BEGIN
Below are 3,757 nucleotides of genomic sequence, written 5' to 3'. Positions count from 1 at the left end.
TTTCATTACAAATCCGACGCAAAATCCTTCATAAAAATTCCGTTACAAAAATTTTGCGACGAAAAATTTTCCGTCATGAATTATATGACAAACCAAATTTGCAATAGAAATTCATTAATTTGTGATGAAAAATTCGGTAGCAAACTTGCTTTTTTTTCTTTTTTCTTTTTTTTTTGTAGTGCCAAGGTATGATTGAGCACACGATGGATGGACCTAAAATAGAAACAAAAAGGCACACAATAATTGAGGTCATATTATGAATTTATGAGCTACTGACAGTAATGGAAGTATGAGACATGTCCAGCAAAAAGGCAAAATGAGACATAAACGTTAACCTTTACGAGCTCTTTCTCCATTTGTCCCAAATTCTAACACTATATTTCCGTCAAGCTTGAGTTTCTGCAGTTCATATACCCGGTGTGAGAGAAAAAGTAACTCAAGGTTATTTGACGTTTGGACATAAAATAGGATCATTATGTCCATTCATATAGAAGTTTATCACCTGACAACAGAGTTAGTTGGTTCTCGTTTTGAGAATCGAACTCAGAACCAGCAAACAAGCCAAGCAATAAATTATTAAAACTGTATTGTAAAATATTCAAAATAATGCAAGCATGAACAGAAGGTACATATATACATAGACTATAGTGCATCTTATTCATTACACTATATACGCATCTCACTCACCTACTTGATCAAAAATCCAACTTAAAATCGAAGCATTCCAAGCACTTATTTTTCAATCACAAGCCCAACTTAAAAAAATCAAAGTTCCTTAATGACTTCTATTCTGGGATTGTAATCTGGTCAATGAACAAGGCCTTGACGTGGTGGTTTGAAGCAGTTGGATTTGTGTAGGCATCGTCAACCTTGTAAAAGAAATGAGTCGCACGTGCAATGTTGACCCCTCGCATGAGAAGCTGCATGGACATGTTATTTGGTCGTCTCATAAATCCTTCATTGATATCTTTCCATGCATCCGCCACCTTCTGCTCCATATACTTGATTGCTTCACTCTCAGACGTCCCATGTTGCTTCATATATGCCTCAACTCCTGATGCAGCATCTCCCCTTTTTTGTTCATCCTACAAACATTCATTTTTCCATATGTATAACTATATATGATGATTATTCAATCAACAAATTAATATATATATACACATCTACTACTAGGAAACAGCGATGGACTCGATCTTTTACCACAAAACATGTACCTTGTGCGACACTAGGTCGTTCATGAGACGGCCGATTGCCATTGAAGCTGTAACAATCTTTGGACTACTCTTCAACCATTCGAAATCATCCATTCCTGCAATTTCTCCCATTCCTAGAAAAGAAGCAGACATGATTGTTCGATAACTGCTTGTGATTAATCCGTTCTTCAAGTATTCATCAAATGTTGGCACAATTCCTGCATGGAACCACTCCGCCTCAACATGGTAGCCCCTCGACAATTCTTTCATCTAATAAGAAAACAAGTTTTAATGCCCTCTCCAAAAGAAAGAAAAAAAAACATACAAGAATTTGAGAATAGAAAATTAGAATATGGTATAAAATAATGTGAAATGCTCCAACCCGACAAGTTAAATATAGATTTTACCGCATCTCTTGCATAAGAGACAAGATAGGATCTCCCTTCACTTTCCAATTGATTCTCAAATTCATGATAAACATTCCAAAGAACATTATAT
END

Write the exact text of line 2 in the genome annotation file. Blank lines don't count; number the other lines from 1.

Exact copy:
TTTCATTACAAATCCGACGCAAAATCCTTCATAAAAATTCCGTTACAAAAATTTTGCGACGAAAAATTTTCCGTCATGAATTATATGACAAACCAAATTTGCAATAGAAATTCATTAATTTGTGATGAAAAATTCGGTAGCAAACTTGCTTTTTTTTCTTTTTTCTTTTTTTTTTGTAGTGCCAAGGTATGATTGAGCACACGATGGATGGACCTAAAATAGAAACAAAAAGGCACACAATAATTGAGGTCATATTATGAATTTATGAGCTACTGACAGTAATGGAAGTATGAGACATGTCCAGCAAAAAGGCAAAATGAGACATAAACGTTAACCTTTACGAGCTCTTTCTCCATTTGTCCCAAATTCTAACACTATATTTCCGTCAAGCTTGAGTTTCTGCAGTTCATATACCCGGTGTGAGAGAAAAAGTAACTCAAGGTTATTTGACGTTTGGACATAAAATAGGATCATTATGTCCATTCATATAGAAGTTTATCACCTGACAACAGAGTTAGTTGGTTCTCGTTTTGAGAATCGAACTCAGAACCAGCAAACAAGCCAAGCAATAAATTATTAAAACTGTATTGTAAAATATTCAAAATAATGCAAGCATGAACAGAAGGTACATATATACATAGACTATAGTGCATCTTATTCATTACACTATATACGCATCTCACTCACCTACTTGATCAAAAATCCAACTTAAAATCGAAGCATTCCAAGCACTTATTTTTCAATCACAAGCCCAACTTAAAAAAATCAAAGTTCCTTAATGACTTCTATTCTGGGATTGTAATCTGGTCAATGAACAAGGCCTTGACGTGGTGGTTTGAAGCAGTTGGATTTGTGTAGGCATCGTCAACCTTGTAAAAGAAATGAGTCGCACGTGCAATGTTGACCCCTCGCATGAGAAGCTGCATGGACATGTTATTTGGTCGTCTCATAAATCCTTCATTGATATCTTTCCATGCATCCGCCACCTTCTGCTCCATATACTTGATTGCTTCACTCTCAGACGTCCCATGTTGCTTCATATATGCCTCAACTCCTGATGCAGCATCTCCCCTTTTTTGTTCATCCTACAAACATTCATTTTTCCATATGTATAACTATATATGATGATTATTCAATCAACAAATTAATATATATATACACATCTACTACTAGGAAACAGCGATGGACTCGATCTTTTACCACAAAACATGTACCTTGTGCGACACTAGGTCGTTCATGAGACGGCCGATTGCCATTGAAGCTGTAACAATCTTTGGACTACTCTTCAACCATTCGAAATCATCCATTCCTGCAATTTCTCCCATTCCTAGAAAAGAAGCAGACATGATTGTTCGATAACTGCTTGTGATTAATCCGTTCTTCAAGTATTCATCAAATGTTGGCACAATTCCTGCATGGAACCACTCCGCCTCAACATGGTAGCCCCTCGACAATTCTTTCATCTAATAAGAAAACAAGTTTTAATGCCCTCTCCAAAAGAAAGAAAAAAAAACATACAAGAATTTGAGAATAGAAAATTAGAATATGGTATAAAATAATGTGAAATGCTCCAACCCGACAAGTTAAATATAGATTTTACCGCATCTCTTGCATAAGAGACAAGATAGGATCTCCCTTCACTTTCCAATTGATTCTCAAATTCATGATAAACATTCCAAAGAACATTATAT